That is what has rubbed me wrong from day one. For some reason, due to skin color, black folks have completely different needs and desires from the rest of the county?

WHAT IS THE NEED FOR SPECIAL REPRESENTATION FOR BLACK CITIZENS? This concept is racist to an extreme. Its 2013 folks, we are all equal. The time has long passed to pay attention to the color of a person's skin. Fayette county has taken on so many new great citizens that happen to be black. I have always assumed they came here for the same reason my family did. What is the need for special representation then?

This stuff makes me sick. In a progressive and enlightened world, skin color doesn't mean a thing. This is a step back in time when your skin color means you are different.

renault314
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Judge uses racist logic for decision
normeradams wrote:

it is time that we move on to allow everyone to have representation by their vote.

Dude, minorities have been allowed to vote for a long time. Try to keep up. If however, what you meant by that statement was that minorities deserve to only be represented by people of their color, you are an idiot, just like the judge. This entire suit brought by the NAACP is racist on its face. In order for the lawsuit to make ANY SENSE AT ALL, you have to assume from the outset that no minority would ever vote for a white candidate and that no white would ever vote for a minority. Hence the need to create a majority minority voting bloc. If you concede for just one second, that even in a majority minority voting bloc a white candidate could still be elected, by convincing the people in that district that they will represent their children well, then the whole point to district voting evaporates. It only exist to gurantee that a minority will get elected to the council every time, by assuming that minorities only vote for other minorities. I would never have thought this to be the case, but apparently the NAACP knows minorities better than I do, so who am I to say?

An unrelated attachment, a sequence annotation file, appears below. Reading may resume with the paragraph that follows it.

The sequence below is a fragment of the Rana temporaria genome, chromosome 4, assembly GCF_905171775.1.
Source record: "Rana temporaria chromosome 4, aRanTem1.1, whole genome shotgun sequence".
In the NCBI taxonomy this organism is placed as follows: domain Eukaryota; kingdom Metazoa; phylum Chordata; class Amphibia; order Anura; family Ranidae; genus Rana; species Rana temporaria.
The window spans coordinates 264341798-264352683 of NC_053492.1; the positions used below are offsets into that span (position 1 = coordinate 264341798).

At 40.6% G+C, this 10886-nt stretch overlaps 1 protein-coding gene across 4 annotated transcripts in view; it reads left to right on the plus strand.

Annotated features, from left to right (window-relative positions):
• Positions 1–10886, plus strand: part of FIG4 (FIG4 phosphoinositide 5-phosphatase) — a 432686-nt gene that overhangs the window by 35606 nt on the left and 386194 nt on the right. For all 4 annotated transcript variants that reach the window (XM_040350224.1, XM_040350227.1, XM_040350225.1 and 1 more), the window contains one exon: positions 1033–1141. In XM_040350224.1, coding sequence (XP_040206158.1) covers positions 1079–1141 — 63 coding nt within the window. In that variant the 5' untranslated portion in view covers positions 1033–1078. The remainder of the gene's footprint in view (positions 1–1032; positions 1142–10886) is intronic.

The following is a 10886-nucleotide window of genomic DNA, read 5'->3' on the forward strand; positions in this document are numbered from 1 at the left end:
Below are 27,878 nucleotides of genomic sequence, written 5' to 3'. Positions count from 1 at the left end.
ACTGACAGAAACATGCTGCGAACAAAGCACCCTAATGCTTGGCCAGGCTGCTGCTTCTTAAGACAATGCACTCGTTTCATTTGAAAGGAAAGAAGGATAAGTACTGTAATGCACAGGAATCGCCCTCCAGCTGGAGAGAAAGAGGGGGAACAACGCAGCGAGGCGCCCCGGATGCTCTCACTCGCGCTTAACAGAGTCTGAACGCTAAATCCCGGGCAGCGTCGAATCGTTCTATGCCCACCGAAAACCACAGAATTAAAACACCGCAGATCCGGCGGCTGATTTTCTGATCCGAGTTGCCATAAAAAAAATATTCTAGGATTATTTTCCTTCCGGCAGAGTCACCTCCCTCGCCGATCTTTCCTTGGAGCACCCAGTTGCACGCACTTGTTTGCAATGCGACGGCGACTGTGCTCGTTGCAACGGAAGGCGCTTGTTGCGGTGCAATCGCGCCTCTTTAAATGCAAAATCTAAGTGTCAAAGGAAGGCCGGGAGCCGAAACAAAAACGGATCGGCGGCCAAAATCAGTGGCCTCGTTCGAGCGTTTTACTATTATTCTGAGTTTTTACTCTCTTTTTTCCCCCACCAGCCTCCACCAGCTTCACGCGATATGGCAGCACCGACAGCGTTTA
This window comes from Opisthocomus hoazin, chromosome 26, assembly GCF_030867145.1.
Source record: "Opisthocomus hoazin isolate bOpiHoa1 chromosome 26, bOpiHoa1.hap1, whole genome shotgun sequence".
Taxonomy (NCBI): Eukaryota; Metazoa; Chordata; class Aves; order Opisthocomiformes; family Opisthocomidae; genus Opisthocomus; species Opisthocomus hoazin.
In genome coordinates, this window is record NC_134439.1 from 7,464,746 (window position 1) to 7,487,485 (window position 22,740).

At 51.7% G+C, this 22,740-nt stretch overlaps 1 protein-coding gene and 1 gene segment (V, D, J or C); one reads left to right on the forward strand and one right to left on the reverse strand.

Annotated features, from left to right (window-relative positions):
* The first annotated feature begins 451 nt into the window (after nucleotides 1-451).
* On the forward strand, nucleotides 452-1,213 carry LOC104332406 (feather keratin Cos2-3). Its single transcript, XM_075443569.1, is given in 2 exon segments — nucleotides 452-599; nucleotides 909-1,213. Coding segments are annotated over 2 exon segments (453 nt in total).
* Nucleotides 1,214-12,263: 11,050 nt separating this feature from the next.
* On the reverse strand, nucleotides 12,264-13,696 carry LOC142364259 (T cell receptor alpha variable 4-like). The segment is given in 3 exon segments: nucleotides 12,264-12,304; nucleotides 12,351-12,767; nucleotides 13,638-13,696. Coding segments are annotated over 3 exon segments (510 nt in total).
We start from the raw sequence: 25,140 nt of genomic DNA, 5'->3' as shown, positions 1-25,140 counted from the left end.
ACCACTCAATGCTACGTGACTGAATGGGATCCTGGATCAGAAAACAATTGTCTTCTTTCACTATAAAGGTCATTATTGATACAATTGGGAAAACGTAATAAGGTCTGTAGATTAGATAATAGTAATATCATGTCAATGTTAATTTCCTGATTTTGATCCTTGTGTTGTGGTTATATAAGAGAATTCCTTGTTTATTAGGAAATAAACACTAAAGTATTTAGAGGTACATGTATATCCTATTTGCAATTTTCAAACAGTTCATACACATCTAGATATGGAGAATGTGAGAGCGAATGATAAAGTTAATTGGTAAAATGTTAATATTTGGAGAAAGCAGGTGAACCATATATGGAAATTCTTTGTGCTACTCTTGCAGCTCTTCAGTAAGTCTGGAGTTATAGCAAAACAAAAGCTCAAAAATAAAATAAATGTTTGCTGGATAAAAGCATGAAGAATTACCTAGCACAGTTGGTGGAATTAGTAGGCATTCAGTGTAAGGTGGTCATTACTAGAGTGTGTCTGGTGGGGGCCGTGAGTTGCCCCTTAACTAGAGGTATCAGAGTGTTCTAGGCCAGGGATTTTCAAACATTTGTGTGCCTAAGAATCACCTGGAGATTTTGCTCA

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The Shoe on the Other Foot

If the shoe was on the other foot, I would bet that the present majority if they were minority would be screaming to have representation by having a district vote.

tikigod
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Wrong

No, because I don't care what the color of someone's skin is. If anyone supports excellent schools, honor the land use plan, fight crime, and attract positive development to the county I would vote for them.

See, I'm not a racist. I could care less what someone looks like. But apparently there are groups out there that pay more attention to one's skin color than content of their character.

Those people / groups are inherently racist. There is no other logical way to look at it.

Davids mom
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tikigod
Quote:

If anyone supports excellent schools, honor the land use plan, fight crime, and attract positive development to the county I would vote for them.